Microsoft has rolled out today updates to the Edge browser’s extensions system.
Known as “Manifest V3” these are changes that have been announced in October 2018 by Google for the Chromium open-source browser engine, namely to the WebExtensions API.
The changes update how browser extensions interact with Chromium-based browsers, such as Chrome, Brave, Opera, Vivaldi, and, as of this year, Microsoft Edge.
At the time the changes were announced in 2018, Google said the main intent was to improve extension security, make extensions more performant, and give users greater control over what extensions do and with which sites they interact.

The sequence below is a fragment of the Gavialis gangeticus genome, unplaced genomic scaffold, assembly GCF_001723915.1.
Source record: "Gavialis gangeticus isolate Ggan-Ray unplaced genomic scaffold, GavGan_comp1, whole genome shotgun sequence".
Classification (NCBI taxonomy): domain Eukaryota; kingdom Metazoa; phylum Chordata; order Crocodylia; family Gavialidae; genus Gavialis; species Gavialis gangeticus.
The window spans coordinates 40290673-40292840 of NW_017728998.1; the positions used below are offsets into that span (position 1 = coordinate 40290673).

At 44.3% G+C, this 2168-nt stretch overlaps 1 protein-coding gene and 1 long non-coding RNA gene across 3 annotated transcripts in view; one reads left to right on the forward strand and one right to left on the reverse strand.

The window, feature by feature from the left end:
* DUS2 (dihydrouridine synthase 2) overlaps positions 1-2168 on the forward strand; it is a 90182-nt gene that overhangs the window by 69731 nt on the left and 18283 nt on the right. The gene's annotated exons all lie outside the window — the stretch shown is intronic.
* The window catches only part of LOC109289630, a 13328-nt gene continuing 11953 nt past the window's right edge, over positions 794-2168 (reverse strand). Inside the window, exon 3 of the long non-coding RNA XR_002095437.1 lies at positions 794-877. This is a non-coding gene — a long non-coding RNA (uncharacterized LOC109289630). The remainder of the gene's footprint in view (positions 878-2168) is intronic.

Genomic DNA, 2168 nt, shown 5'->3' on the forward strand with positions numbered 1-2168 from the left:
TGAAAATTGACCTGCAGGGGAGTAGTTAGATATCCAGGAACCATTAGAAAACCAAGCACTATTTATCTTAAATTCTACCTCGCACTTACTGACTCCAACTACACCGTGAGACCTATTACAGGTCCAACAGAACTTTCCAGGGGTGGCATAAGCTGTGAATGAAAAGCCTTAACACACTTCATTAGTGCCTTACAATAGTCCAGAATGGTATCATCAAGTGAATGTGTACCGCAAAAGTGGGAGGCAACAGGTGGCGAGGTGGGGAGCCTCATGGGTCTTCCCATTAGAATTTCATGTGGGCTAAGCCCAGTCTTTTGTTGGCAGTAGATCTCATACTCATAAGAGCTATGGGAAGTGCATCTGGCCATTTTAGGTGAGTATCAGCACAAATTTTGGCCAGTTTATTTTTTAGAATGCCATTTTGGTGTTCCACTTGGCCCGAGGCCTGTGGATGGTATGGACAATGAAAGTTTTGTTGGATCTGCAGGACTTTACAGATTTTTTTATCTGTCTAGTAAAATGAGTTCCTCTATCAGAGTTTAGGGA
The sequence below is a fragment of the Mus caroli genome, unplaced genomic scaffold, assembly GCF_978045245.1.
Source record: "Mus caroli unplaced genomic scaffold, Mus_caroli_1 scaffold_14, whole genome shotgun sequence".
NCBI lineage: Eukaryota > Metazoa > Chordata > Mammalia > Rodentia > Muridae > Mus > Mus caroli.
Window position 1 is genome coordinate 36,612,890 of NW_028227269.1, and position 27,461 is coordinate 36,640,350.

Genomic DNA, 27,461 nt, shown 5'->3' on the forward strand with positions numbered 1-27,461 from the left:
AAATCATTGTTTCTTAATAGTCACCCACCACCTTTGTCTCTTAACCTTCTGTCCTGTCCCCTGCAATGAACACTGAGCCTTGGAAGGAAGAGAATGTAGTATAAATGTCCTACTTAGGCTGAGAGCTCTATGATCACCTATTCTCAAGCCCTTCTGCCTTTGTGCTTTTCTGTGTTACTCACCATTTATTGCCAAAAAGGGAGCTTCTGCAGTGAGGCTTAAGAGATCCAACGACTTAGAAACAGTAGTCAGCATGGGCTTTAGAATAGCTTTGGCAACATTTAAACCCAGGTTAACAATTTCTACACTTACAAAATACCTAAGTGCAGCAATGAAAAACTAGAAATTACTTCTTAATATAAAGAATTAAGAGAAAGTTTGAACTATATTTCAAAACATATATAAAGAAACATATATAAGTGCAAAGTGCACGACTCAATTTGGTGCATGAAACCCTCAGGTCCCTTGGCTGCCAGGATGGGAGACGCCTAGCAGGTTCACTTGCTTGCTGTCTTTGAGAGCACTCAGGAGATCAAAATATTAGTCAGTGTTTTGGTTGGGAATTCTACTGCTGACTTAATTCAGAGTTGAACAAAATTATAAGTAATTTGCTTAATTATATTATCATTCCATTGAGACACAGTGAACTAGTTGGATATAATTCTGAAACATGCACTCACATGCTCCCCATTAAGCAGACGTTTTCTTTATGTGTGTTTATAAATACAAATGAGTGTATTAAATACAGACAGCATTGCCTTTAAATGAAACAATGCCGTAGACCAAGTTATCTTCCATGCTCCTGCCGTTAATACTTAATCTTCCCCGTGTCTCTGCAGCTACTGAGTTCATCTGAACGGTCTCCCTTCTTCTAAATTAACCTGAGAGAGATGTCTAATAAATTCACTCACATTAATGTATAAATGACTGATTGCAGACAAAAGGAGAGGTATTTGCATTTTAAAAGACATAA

However, extension developers were also quick to point out that the “Manifest V3” updates also contained changes that crippled the ability of ad blockers, antivirus, parental control enforcement, and various privacy-enhancing extensions to properly do their job.
The announcement caused a huge backlash from both users, extension developers, and even other browser makers. Users, in particular, viewed the move as a dirty hit from Google —an advertising company— to sabotage the ad-blocking ecosystem.
Browsers like Opera, Brave, and Vivaldi were quick to distance themselves from the debacle and announced plans to ignore the Manifest V3 updates and allow users to keep using ad blockers.